In 2015, the U.S. Environmental Protection Agency (EPA) marked the 20th anniversary of the Brownfields program and launched its Next Generation Brownfields initiatives to promote improved approaches for supporting American communities in their revitalization efforts.
One initiative is to provide guidance and technical assistance to localities and brownfields practitioners on leveraging resources for brownfields revitalization.
Brownfields, abandoned properties, and blight affect communities across America. Grants from the U.S. Environmental Protection Agency (EPA) provide essential funding to communities for brownfields assessment, cleanup, area-wide planning activities, and revolving loan funds. However, after using the funding available from EPA’s Brownfields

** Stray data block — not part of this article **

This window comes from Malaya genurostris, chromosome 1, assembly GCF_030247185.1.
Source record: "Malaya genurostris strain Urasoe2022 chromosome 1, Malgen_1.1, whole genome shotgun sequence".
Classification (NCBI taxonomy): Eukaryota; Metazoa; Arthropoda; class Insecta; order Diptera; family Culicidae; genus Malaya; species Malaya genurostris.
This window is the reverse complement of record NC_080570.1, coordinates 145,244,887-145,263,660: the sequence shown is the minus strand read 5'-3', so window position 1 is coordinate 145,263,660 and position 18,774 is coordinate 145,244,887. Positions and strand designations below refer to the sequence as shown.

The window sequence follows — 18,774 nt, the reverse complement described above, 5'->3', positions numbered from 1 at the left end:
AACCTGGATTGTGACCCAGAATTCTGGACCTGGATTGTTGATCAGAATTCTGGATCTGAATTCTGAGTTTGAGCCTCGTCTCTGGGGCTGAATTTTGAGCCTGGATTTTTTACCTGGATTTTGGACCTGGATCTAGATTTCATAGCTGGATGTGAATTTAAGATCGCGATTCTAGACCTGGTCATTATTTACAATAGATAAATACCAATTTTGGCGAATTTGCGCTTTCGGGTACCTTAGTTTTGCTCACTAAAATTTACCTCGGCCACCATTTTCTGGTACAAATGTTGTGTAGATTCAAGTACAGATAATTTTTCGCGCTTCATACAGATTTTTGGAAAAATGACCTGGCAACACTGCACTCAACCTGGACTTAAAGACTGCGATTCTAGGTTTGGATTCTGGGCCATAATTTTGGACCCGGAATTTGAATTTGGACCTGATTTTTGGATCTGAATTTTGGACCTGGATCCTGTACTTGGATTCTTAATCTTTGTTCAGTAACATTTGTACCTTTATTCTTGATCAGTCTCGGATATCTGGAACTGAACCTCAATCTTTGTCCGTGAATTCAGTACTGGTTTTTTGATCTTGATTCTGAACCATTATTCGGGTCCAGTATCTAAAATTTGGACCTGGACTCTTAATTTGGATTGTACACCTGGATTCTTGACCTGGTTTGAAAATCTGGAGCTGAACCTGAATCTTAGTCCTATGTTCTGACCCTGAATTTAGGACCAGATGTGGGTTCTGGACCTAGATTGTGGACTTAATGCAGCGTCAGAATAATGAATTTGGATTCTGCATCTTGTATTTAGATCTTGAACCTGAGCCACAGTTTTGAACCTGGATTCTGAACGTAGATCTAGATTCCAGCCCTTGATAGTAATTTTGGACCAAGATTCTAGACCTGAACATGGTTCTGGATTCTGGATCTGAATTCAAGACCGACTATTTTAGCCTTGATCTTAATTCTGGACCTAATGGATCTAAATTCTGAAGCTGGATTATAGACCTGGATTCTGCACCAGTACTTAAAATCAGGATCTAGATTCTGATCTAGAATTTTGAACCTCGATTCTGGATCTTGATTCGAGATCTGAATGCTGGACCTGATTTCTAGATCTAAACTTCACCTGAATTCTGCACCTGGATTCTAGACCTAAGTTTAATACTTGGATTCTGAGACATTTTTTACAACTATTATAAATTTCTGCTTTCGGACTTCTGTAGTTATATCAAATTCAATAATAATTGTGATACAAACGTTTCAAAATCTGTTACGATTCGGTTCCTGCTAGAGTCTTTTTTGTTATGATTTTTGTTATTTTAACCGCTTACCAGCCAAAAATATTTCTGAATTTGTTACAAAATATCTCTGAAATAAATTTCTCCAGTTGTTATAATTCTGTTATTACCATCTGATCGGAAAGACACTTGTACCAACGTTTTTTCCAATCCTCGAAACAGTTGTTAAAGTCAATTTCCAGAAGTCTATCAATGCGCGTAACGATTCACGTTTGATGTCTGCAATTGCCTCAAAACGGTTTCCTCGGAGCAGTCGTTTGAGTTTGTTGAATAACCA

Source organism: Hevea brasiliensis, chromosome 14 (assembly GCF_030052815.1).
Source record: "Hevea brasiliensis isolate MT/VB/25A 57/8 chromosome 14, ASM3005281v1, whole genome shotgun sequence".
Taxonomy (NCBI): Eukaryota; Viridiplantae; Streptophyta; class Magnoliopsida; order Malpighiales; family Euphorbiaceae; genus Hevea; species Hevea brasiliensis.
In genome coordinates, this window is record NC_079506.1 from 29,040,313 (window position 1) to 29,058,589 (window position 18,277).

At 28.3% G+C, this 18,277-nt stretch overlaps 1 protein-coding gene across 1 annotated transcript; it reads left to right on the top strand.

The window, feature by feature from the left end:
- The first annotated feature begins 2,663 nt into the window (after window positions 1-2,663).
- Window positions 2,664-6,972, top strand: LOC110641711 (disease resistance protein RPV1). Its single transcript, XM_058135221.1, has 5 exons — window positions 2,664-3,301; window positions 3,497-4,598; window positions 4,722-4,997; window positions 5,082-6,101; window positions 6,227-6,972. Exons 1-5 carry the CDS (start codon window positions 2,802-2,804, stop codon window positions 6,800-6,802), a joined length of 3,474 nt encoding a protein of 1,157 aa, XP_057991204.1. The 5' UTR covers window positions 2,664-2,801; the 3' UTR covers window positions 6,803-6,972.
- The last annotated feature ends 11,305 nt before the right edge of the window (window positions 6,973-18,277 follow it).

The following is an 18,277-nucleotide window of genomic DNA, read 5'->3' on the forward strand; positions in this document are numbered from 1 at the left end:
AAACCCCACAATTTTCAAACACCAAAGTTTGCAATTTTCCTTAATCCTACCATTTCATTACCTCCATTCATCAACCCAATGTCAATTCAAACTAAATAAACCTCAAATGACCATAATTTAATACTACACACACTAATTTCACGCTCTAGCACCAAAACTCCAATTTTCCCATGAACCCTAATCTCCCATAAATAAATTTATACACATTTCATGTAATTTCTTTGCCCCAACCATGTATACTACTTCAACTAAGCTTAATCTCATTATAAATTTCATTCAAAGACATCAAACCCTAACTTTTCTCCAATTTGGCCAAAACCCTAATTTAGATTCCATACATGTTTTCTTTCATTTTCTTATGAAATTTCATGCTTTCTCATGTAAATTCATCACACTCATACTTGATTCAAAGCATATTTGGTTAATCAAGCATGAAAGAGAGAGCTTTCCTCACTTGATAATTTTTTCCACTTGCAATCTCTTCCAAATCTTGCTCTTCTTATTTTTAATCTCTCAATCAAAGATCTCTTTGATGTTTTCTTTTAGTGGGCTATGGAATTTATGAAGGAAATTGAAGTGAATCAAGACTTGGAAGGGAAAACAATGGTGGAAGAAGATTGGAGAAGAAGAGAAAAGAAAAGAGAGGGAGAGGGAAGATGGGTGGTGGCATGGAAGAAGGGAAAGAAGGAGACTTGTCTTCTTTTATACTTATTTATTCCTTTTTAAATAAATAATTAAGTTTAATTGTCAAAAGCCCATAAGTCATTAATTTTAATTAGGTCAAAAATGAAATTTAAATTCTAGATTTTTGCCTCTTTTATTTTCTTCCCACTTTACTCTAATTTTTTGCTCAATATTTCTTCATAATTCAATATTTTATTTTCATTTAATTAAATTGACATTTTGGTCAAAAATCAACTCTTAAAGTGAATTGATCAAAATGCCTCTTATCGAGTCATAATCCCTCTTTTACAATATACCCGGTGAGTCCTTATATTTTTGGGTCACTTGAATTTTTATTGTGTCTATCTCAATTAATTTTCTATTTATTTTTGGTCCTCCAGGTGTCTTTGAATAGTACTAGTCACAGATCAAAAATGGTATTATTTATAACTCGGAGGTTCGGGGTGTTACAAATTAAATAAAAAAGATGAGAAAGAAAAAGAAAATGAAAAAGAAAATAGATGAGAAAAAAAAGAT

program, local communities often struggle to secure adequate resources to complete brownfields revitalization projects.
Cleanup costs can be substantial, expensive infrastructure upgrades may be needed to support revitalization efforts, design and engineering costs can be daunting, and
redevelopment costs may be prohibitive, especially in distressed or small communities with weak markets and at sites with limited reuse potential. Many communities struggle to find and attract sufficient funding for brownfields redevelopment projects. It often is difficult for communities to identify how best to invest limited local resources.
Sound initial investments of local funds in brownfields revitalization can attract the interest and support of outside investors and lead to additional funding. In addition, finding, understanding, and meeting the qualifications for federal, state, and philanthropic grant and loan programs can be confusing, time-consuming, and difficult.
This new 2016 guide explores how communities can prepare to successfully leverage funding and other resources for brownfields revitalization. EPA developed it to assist communities in overcoming these challenges.